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The Nature Of Evil: An Analysis Of The Uvalde School Shooter, Salvador Ramos.

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On Tuesday, May 17, 2022, on a bright sunny day in the small town of Uvalde, Texas, no one expected an armed attack upon the Robb Elementary School by a deeply disturbed young man that left nineteen students, as young as nine years old, and two teachers dead.

According to one survivor of the attack, the shooter, Salvador Ramos, (18) stated, “It’s time to die” before he started firing indiscriminately into the classrooms.  Ramos was shot and killed on-site by a responding Border Patrol Agent.  The two teachers who were murdered by Ramos were reported to have died while attempting to save their students.

As sadly expected, this heinous act has taken on political rhetoric that does not proactively address how to identify evil before innocent people die.  Since the shooting, the post-criminal investigation has revealed quite a few chilling details about the shooter.  In my opinion, details that should’ve been picked up by family and/or Law Enforcement prior to the carnage Ramos unleashed.

There are some people I’ve spoken to who are of the belief that Salvador Ramos’ name be erased from memory.  That his name should not be remembered for fear that his murderous act would be celebrated by like-minded individuals, therefore inspiring them to copycat his depraved actions.  Although I understand that thinking, I humbly disagree.  Evil thrives in ignorance, and if we don’t start paying attention to the warning signs, history will inevitably repeat itself.

Although Texas State Police have stated that Salvador Ramos had no criminal record and no history of mental illness treatment, those who knew him saw increasing signs of isolation, outbursts, and aggression.  One post-criminal interview of a former classmate, Crystal Foutz, was telling.

“He always seemed to take his anger out on the most innocent person in the room.  He would get angry at people thinking he wasn’t OK. He was just always super odd.”

Neighbors and classmates have also reportedly stated that just recently Ramos got into violent fights with his mother repeatedly.  There were also times when the Police were called in for domestic disturbance calls to the home.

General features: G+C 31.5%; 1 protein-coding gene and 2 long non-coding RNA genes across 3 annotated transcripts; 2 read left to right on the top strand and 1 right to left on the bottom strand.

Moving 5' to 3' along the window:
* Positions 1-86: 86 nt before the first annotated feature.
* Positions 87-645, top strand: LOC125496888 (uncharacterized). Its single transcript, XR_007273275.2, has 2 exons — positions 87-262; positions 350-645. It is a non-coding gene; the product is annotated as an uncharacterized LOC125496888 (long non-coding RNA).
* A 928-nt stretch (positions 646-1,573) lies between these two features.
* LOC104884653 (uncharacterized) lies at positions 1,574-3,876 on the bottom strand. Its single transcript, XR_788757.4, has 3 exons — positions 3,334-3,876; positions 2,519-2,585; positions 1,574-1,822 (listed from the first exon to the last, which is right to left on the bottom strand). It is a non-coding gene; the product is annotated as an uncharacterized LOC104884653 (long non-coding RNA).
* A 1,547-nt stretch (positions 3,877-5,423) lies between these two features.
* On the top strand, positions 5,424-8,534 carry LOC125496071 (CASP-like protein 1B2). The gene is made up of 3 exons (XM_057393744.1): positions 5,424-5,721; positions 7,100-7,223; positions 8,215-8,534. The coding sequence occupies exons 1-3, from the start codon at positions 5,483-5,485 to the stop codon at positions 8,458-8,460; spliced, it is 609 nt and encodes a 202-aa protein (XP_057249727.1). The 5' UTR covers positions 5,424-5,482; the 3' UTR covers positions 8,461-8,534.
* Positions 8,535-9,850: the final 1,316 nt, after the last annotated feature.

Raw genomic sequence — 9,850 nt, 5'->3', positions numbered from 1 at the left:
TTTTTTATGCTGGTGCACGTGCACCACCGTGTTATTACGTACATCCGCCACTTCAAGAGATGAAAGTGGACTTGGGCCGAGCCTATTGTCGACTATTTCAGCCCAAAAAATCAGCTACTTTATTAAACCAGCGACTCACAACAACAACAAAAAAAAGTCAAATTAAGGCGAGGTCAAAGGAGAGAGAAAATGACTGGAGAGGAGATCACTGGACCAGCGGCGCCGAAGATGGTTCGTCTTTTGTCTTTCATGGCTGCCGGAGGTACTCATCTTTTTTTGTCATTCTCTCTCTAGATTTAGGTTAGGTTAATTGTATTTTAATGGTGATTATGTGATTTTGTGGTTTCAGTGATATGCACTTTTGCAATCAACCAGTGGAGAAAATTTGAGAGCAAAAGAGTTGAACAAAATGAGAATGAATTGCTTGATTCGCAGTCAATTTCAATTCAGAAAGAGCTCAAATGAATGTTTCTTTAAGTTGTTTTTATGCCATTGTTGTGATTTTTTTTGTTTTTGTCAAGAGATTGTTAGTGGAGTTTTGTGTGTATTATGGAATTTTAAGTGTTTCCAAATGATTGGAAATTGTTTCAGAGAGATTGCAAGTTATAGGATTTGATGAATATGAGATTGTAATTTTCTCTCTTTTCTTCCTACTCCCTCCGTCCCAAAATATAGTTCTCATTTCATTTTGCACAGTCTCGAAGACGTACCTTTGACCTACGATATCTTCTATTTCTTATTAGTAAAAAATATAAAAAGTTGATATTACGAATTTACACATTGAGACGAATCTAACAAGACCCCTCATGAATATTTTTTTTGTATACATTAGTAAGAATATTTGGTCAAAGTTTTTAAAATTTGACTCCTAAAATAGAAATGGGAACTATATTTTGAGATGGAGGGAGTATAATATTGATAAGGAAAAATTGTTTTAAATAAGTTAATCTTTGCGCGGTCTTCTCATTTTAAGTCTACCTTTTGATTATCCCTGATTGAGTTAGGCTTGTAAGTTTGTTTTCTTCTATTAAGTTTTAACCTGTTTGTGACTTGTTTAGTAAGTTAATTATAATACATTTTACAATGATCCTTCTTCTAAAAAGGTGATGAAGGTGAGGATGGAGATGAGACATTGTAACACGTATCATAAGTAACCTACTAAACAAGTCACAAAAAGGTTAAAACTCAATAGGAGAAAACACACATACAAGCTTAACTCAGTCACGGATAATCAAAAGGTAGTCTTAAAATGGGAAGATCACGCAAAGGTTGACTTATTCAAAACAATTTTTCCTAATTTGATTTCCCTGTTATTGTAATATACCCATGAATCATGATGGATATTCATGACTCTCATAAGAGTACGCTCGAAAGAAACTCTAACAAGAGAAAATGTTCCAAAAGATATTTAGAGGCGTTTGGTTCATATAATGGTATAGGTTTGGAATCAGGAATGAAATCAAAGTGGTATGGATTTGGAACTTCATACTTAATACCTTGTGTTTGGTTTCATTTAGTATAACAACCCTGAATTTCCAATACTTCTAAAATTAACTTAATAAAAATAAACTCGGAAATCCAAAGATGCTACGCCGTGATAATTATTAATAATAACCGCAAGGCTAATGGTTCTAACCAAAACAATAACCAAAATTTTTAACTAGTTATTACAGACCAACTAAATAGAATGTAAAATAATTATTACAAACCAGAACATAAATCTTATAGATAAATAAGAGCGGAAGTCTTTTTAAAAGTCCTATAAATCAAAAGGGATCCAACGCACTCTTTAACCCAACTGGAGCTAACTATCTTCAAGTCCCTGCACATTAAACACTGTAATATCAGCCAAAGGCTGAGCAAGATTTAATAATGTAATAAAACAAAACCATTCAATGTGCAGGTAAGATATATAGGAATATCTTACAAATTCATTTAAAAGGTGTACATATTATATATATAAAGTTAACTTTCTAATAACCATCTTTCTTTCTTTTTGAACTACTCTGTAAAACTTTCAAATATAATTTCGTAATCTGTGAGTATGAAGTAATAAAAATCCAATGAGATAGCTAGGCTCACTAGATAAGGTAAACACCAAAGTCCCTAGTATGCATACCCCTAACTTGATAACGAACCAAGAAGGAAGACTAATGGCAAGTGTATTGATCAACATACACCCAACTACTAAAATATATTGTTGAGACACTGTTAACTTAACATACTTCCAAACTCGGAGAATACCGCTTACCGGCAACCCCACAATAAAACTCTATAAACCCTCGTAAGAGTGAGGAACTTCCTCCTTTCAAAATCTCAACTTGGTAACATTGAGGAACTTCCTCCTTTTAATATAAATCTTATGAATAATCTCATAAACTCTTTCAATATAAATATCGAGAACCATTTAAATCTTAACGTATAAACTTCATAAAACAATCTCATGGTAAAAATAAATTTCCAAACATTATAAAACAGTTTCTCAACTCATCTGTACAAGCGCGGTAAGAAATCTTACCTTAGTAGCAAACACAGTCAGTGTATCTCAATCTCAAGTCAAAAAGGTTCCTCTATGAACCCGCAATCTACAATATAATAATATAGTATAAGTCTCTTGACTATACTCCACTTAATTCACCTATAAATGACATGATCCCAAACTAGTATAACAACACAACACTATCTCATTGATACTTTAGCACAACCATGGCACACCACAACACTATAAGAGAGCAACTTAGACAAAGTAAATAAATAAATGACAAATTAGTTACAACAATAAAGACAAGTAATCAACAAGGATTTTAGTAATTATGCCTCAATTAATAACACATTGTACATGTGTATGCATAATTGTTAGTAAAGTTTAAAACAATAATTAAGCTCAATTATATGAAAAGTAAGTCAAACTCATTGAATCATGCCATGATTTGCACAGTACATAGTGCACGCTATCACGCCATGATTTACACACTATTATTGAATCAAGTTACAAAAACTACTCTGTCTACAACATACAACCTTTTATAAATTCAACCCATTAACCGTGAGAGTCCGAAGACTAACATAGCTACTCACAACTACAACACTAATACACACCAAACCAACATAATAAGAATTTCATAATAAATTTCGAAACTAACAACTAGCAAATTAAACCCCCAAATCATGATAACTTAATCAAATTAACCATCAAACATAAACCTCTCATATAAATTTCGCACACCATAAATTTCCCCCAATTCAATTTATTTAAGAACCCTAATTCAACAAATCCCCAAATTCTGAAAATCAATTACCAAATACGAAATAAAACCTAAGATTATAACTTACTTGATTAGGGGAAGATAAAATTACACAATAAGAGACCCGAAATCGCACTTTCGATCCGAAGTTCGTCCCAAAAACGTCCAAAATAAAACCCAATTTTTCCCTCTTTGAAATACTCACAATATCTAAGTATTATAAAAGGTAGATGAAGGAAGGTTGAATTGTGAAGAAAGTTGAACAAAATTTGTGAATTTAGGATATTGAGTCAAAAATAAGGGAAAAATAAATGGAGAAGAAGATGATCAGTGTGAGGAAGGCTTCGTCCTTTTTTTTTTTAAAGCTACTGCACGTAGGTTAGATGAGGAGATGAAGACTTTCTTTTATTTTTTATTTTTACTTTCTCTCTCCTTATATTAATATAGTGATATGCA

Some neighbors have also stated that Ramos’ rapid descent into madness may have started many years ago as a child when he was targeted by bullies.  Neighbors and former classmates of Ramos have also reportedly stated to Police Investigators that Ramos was extremely angry that he could not graduate High School.

Besides personal observation by friends and neighbors, Ramos’ social media was also extremely informative.

“Most chilling was a series of messages on the social platform Yubo just before Tuesday’s shooting that may have come too late to prevent the violence. Investigators are examining texts they believe Ramos sent to a 15-year-old German girl, including one minutes before the massacre warning that he was about “to shoot up an elementary school,” according to a law enforcement official not authorized to discuss the matter who spoke to The Associated Press on condition of anonymity.

Instagram photos posted under his moniker “TheBiggestOpp” showed him in front of a mirror taking a selfie and one of a gun magazine in his lap.

Earlier this month, Ramos tagged a photo of two long guns to an Instagram user with more than 10,000 followers and asked her to share the picture.”

Sadly, this type of behavior is overlooked until it is too late.  Proactively identifying these key factors of Ramos’ psychological and spiritual descent and taking the steps to treat him prior to his murderous outburst would’ve been ideal.  Unfortunately, hindsight is always 20/20.  It’s always easier to look back on a tragedy to find a viable solution than to seek it out in real-time.  However, parents, spouses, school personnel, and Law Enforcement need to think outside the box.